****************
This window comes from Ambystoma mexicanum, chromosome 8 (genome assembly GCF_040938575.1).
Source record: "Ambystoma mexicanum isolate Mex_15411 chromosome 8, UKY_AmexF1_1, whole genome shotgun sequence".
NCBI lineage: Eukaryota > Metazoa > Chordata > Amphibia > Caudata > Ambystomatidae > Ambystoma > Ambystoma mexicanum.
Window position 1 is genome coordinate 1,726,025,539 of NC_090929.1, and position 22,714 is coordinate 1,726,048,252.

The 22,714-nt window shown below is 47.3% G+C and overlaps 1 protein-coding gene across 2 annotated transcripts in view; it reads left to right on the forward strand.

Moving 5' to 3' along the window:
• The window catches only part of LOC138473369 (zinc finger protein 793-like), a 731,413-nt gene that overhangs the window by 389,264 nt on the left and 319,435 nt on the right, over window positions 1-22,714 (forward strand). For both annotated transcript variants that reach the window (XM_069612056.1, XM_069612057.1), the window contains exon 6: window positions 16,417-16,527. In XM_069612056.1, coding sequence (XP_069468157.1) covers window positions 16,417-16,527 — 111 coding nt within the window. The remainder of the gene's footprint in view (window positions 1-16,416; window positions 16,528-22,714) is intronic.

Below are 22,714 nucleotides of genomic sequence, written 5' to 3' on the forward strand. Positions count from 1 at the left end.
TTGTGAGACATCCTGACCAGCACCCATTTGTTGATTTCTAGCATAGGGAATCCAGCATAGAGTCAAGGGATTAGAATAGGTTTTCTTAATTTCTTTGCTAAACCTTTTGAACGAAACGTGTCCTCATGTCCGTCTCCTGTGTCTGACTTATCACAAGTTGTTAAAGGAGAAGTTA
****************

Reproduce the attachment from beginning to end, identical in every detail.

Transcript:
This window comes from Ambystoma mexicanum, chromosome 8 (genome assembly GCF_040938575.1).
Source record: "Ambystoma mexicanum isolate Mex_15411 chromosome 8, UKY_AmexF1_1, whole genome shotgun sequence".
NCBI lineage: Eukaryota > Metazoa > Chordata > Amphibia > Caudata > Ambystomatidae > Ambystoma > Ambystoma mexicanum.
Window position 1 is genome coordinate 1,726,025,539 of NC_090929.1, and position 22,714 is coordinate 1,726,048,252.

The 22,714-nt window shown below is 47.3% G+C and overlaps 1 protein-coding gene across 2 annotated transcripts in view; it reads left to right on the forward strand.

Moving 5' to 3' along the window:
• The window catches only part of LOC138473369 (zinc finger protein 793-like), a 731,413-nt gene that overhangs the window by 389,264 nt on the left and 319,435 nt on the right, over window positions 1-22,714 (forward strand). For both annotated transcript variants that reach the window (XM_069612056.1, XM_069612057.1), the window contains exon 6: window positions 16,417-16,527. In XM_069612056.1, coding sequence (XP_069468157.1) covers window positions 16,417-16,527 — 111 coding nt within the window. The remainder of the gene's footprint in view (window positions 1-16,416; window positions 16,528-22,714) is intronic.

Below are 22,714 nucleotides of genomic sequence, written 5' to 3' on the forward strand. Positions count from 1 at the left end.
TTGTGAGACATCCTGACCAGCACCCATTTGTTGATTTCTAGCATAGGGAATCCAGCATAGAGTCAAGGGATTAGAATAGGTTTTCTTAATTTCTTTGCTAAACCTTTTGAACGAAACGTGTCCTCATGTCCGTCTCCTGTGTCTGACTTATCACAAGTTGTTAAAGGAGAAGTTA